In 1996, Sports Illustrated's Gary Smith wrote about the close friendship that James "Radio" Kennedy, a man with an intellectual disability, had with members of a high school football team in South Carolina. The story eventually became the inspiration for the 2003 film "Radio."
On Sunday morning, "Radio" Kennedy, the man integral to the Anderson, SC. community, died, T.L. Hanna High School announced.
Kennedy, 73, had been battling health problems and former head football coach Harold Jones said that he died at a hospice facility in Anderson.
"It's sad. It's very sad for us," Jones said. "Everybody loved him at the school and anybody he met loved him. He was just so outgoing and loved to hug you."
Kennedy earned the nickname "Radio" in the mid-1960s when he began to show up at Hanna's football field with a transistor radio, according to Sheila Hilton, the former principal at Hanna.
Coaches, players, students and the community came to him and he took on duties as assistant coach, cheerleader and halftime performer.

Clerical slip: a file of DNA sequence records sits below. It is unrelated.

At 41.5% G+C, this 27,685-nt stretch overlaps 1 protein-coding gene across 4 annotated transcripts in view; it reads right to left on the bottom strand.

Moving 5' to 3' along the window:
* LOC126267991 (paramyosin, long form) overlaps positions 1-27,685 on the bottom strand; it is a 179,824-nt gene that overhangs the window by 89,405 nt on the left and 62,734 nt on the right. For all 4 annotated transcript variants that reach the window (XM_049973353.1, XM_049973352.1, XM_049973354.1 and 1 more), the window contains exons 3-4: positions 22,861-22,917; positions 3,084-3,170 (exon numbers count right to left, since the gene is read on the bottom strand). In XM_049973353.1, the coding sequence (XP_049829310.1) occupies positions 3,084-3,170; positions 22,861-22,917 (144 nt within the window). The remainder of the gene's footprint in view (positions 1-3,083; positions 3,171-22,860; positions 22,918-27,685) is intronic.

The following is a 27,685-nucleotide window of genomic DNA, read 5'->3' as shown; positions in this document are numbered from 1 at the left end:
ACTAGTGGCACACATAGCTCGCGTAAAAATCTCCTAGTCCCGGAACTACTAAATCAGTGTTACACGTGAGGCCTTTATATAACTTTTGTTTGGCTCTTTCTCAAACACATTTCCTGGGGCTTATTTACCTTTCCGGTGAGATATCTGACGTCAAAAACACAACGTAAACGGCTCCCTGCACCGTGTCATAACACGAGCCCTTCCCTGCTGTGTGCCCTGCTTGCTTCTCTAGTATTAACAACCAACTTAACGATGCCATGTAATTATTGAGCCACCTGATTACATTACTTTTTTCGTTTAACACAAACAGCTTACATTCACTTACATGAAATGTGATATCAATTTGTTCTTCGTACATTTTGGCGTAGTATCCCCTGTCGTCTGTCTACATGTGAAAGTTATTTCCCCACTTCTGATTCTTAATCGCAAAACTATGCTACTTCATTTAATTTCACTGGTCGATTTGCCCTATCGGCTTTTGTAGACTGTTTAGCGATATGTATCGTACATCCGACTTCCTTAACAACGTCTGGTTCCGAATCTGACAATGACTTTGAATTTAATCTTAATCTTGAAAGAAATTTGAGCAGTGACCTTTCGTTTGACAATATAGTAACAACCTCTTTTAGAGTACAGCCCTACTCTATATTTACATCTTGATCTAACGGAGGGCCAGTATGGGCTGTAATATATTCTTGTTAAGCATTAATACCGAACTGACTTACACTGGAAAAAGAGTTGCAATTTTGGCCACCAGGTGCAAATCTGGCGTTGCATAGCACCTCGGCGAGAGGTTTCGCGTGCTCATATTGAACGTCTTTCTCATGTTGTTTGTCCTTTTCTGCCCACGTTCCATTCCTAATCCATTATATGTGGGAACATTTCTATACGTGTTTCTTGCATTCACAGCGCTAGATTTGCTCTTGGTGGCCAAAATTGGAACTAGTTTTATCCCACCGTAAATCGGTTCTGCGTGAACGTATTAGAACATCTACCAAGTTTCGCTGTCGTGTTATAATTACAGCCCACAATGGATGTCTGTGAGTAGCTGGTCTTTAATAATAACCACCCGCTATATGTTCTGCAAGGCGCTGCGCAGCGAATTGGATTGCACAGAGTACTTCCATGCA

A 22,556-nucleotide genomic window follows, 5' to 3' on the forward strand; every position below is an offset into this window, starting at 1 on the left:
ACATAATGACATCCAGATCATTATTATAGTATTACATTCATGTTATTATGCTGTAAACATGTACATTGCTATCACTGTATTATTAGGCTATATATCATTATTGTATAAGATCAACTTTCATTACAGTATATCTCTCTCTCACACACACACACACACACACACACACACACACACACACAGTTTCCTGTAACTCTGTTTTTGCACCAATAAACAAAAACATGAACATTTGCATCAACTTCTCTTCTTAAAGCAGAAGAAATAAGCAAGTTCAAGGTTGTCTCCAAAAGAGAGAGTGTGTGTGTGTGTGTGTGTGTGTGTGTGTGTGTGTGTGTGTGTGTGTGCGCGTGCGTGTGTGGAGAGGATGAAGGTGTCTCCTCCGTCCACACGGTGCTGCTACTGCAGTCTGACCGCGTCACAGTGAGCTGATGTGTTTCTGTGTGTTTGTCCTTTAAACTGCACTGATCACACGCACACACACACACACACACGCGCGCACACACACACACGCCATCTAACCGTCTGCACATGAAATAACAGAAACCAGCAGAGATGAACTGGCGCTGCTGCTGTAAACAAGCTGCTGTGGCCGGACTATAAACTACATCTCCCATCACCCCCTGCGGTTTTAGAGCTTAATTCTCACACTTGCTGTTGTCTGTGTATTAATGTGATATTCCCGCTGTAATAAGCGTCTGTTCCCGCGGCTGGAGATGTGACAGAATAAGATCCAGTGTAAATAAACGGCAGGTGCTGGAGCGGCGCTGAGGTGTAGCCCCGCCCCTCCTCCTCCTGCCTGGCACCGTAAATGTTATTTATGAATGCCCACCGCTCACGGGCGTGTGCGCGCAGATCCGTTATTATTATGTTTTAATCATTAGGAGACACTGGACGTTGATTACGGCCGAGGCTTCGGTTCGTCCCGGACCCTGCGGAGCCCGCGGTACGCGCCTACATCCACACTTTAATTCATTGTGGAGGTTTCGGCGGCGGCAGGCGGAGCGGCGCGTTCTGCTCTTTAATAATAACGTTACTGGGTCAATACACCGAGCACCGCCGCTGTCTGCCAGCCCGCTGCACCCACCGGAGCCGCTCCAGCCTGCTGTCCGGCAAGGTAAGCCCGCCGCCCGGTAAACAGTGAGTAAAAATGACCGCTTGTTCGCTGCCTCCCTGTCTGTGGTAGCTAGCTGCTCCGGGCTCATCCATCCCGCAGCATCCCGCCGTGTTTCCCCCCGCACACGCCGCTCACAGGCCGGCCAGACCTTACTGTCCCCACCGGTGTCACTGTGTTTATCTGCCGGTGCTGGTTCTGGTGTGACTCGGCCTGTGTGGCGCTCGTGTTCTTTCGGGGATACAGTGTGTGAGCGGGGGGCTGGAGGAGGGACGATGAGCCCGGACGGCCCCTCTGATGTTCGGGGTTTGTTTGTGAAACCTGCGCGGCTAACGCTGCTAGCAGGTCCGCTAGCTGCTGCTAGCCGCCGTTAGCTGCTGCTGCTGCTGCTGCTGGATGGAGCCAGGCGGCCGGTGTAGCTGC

Despite not being able to read or write, Kennedy took classes at the high school, a junior in perpetuity so that he would not graduate.
"The stories could fill the pages of a lengthy book, each showing the child-like innocence and loving heart that existed within him," the school said in its release. "It would be easy to talk about all the school did for Radio, but the miraculous thing about this story is what Radio did for the school. It is perhaps a lesson of which all of us need to be reminded. Because he was embraced by caring people, he was stimulated to learn. Because he was loved, he found his place in the world. Because people looked past his disabilities and imperfections, he found a way to make his own unique contribution to the world."
The school unveiled a bronze life-sized statue of Kennedy at its football stadium in 2006. He was inducted into the T.L. Hanna Athletic Hall of Fame in 2016.
You can read Smith's 1996 feature on "Radio" Kennedy here.